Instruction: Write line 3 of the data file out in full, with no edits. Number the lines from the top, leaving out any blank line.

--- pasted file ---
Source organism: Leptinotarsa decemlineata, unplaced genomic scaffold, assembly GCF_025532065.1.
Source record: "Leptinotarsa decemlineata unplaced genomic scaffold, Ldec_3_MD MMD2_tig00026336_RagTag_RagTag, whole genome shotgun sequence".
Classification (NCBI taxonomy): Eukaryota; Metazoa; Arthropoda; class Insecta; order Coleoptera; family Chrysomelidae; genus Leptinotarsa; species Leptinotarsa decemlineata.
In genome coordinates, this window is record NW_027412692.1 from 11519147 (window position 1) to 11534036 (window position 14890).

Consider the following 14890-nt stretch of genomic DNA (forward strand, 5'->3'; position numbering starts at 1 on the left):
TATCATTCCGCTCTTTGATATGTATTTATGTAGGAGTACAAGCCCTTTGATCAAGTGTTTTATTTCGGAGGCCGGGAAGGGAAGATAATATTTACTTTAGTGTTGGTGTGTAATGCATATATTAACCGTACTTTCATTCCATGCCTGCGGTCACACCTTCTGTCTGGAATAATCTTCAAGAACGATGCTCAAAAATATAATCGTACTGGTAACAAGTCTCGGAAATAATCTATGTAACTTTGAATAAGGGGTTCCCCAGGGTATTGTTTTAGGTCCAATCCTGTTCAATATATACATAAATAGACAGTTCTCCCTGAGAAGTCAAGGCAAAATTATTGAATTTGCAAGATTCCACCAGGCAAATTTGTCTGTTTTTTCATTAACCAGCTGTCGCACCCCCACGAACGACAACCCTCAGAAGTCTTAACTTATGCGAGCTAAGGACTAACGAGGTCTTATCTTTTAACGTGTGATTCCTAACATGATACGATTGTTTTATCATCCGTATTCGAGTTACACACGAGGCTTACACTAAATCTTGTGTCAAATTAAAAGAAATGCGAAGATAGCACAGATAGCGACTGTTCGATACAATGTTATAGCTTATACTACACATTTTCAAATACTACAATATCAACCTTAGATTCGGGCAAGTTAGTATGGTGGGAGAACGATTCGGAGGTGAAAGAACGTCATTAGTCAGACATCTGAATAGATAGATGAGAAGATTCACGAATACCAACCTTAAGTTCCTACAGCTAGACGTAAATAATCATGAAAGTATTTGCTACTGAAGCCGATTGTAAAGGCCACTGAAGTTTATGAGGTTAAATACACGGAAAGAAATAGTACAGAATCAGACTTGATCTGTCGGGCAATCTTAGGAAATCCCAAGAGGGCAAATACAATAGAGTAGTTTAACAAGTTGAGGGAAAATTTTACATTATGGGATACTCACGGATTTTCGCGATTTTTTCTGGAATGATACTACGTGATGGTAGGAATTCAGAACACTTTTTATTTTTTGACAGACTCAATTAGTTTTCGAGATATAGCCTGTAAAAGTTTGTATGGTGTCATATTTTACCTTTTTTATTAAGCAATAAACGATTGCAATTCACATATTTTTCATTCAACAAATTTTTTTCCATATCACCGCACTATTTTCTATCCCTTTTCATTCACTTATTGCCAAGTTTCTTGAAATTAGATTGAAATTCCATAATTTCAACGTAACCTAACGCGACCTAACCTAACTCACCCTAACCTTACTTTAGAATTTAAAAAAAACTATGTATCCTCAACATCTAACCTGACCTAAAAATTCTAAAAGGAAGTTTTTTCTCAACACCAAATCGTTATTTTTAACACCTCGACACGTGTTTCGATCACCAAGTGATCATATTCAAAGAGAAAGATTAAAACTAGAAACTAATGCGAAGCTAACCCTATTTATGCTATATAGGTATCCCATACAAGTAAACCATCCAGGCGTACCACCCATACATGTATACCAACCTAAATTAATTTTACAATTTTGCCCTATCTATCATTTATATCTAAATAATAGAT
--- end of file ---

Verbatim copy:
Classification (NCBI taxonomy): Eukaryota; Metazoa; Arthropoda; class Insecta; order Coleoptera; family Chrysomelidae; genus Leptinotarsa; species Leptinotarsa decemlineata.